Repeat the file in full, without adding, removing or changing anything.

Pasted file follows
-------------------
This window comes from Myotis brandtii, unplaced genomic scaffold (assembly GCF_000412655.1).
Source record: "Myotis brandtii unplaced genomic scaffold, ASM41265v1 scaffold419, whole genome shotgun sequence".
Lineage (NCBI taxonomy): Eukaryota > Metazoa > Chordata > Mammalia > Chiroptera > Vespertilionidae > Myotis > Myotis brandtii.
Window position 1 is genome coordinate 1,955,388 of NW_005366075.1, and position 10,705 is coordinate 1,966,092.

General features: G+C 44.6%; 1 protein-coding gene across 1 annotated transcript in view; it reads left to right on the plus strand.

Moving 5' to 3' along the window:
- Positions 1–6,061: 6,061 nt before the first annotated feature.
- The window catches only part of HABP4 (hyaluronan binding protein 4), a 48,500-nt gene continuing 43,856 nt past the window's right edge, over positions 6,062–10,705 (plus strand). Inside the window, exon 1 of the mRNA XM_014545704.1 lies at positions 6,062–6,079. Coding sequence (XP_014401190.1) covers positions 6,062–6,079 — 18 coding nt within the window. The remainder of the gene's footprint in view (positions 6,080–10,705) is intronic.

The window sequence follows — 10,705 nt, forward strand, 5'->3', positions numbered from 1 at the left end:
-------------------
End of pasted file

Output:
This window comes from Myotis brandtii, unplaced genomic scaffold (assembly GCF_000412655.1).
Source record: "Myotis brandtii unplaced genomic scaffold, ASM41265v1 scaffold419, whole genome shotgun sequence".
Lineage (NCBI taxonomy): Eukaryota > Metazoa > Chordata > Mammalia > Chiroptera > Vespertilionidae > Myotis > Myotis brandtii.
Window position 1 is genome coordinate 1,955,388 of NW_005366075.1, and position 10,705 is coordinate 1,966,092.

General features: G+C 44.6%; 1 protein-coding gene across 1 annotated transcript in view; it reads left to right on the plus strand.

Moving 5' to 3' along the window:
- Positions 1–6,061: 6,061 nt before the first annotated feature.
- The window catches only part of HABP4 (hyaluronan binding protein 4), a 48,500-nt gene continuing 43,856 nt past the window's right edge, over positions 6,062–10,705 (plus strand). Inside the window, exon 1 of the mRNA XM_014545704.1 lies at positions 6,062–6,079. Coding sequence (XP_014401190.1) covers positions 6,062–6,079 — 18 coding nt within the window. The remainder of the gene's footprint in view (positions 6,080–10,705) is intronic.

The window sequence follows — 10,705 nt, forward strand, 5'->3', positions numbered from 1 at the left end: